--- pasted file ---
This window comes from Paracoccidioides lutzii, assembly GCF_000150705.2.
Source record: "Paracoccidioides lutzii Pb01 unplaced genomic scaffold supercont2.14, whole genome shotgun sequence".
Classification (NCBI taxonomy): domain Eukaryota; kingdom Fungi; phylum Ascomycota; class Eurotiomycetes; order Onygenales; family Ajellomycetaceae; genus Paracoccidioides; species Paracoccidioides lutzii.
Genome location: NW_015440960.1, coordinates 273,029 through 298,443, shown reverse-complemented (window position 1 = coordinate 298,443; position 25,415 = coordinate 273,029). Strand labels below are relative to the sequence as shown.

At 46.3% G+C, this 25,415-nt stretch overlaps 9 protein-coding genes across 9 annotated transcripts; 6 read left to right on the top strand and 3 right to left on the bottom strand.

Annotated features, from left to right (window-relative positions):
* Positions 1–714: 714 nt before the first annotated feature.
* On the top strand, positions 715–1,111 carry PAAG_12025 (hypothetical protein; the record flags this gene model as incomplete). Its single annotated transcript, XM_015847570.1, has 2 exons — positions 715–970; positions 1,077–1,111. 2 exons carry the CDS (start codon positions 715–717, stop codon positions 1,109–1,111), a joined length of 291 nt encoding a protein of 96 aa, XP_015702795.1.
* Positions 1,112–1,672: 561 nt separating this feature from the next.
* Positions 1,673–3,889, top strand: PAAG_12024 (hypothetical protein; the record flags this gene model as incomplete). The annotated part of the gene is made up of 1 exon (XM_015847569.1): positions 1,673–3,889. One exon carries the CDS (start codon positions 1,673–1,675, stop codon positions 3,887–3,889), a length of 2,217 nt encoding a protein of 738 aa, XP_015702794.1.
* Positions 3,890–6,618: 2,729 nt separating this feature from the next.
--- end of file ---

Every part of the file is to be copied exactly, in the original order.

This window comes from Paracoccidioides lutzii, assembly GCF_000150705.2.
Source record: "Paracoccidioides lutzii Pb01 unplaced genomic scaffold supercont2.14, whole genome shotgun sequence".
Classification (NCBI taxonomy): domain Eukaryota; kingdom Fungi; phylum Ascomycota; class Eurotiomycetes; order Onygenales; family Ajellomycetaceae; genus Paracoccidioides; species Paracoccidioides lutzii.
Genome location: NW_015440960.1, coordinates 273,029 through 298,443, shown reverse-complemented (window position 1 = coordinate 298,443; position 25,415 = coordinate 273,029). Strand labels below are relative to the sequence as shown.

At 46.3% G+C, this 25,415-nt stretch overlaps 9 protein-coding genes across 9 annotated transcripts; 6 read left to right on the top strand and 3 right to left on the bottom strand.

Annotated features, from left to right (window-relative positions):
* Positions 1–714: 714 nt before the first annotated feature.
* On the top strand, positions 715–1,111 carry PAAG_12025 (hypothetical protein; the record flags this gene model as incomplete). Its single annotated transcript, XM_015847570.1, has 2 exons — positions 715–970; positions 1,077–1,111. 2 exons carry the CDS (start codon positions 715–717, stop codon positions 1,109–1,111), a joined length of 291 nt encoding a protein of 96 aa, XP_015702795.1.
* Positions 1,112–1,672: 561 nt separating this feature from the next.
* Positions 1,673–3,889, top strand: PAAG_12024 (hypothetical protein; the record flags this gene model as incomplete). The annotated part of the gene is made up of 1 exon (XM_015847569.1): positions 1,673–3,889. One exon carries the CDS (start codon positions 1,673–1,675, stop codon positions 3,887–3,889), a length of 2,217 nt encoding a protein of 738 aa, XP_015702794.1.
* Positions 3,890–6,618: 2,729 nt separating this feature from the next.